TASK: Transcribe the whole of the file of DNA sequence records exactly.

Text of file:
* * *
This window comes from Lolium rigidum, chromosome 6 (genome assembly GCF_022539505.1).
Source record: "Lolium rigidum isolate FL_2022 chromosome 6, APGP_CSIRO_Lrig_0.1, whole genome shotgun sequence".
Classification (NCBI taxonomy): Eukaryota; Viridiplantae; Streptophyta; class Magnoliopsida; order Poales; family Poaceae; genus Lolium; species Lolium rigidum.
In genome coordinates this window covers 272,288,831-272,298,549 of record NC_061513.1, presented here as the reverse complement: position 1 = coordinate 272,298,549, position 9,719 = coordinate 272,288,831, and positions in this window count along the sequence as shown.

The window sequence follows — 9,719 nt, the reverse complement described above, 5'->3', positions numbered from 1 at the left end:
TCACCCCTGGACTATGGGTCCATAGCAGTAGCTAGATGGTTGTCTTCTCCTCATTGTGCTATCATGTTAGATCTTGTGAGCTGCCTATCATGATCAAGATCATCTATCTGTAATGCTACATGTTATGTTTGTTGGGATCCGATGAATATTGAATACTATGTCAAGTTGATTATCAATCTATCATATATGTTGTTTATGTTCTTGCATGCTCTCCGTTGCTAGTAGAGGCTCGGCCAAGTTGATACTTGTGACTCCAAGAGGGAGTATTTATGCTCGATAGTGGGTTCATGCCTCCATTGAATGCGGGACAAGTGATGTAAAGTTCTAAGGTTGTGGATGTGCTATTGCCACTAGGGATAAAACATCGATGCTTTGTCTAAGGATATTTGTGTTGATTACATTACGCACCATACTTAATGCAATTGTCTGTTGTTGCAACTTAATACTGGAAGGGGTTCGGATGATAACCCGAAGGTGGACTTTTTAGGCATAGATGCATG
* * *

This window comes from Lolium rigidum, chromosome 6 (genome assembly GCF_022539505.1).
Source record: "Lolium rigidum isolate FL_2022 chromosome 6, APGP_CSIRO_Lrig_0.1, whole genome shotgun sequence".
Classification (NCBI taxonomy): Eukaryota; Viridiplantae; Streptophyta; class Magnoliopsida; order Poales; family Poaceae; genus Lolium; species Lolium rigidum.
In genome coordinates this window covers 272,288,831-272,298,549 of record NC_061513.1, presented here as the reverse complement: position 1 = coordinate 272,298,549, position 9,719 = coordinate 272,288,831, and positions in this window count along the sequence as shown.

The window sequence follows — 9,719 nt, the reverse complement described above, 5'->3', positions numbered from 1 at the left end:
TCACCCCTGGACTATGGGTCCATAGCAGTAGCTAGATGGTTGTCTTCTCCTCATTGTGCTATCATGTTAGATCTTGTGAGCTGCCTATCATGATCAAGATCATCTATCTGTAATGCTACATGTTATGTTTGTTGGGATCCGATGAATATTGAATACTATGTCAAGTTGATTATCAATCTATCATATATGTTGTTTATGTTCTTGCATGCTCTCCGTTGCTAGTAGAGGCTCGGCCAAGTTGATACTTGTGACTCCAAGAGGGAGTATTTATGCTCGATAGTGGGTTCATGCCTCCATTGAATGCGGGACAAGTGATGTAAAGTTCTAAGGTTGTGGATGTGCTATTGCCACTAGGGATAAAACATCGATGCTTTGTCTAAGGATATTTGTGTTGATTACATTACGCACCATACTTAATGCAATTGTCTGTTGTTGCAACTTAATACTGGAAGGGGTTCGGATGATAACCCGAAGGTGGACTTTTTAGGCATAGATGCATG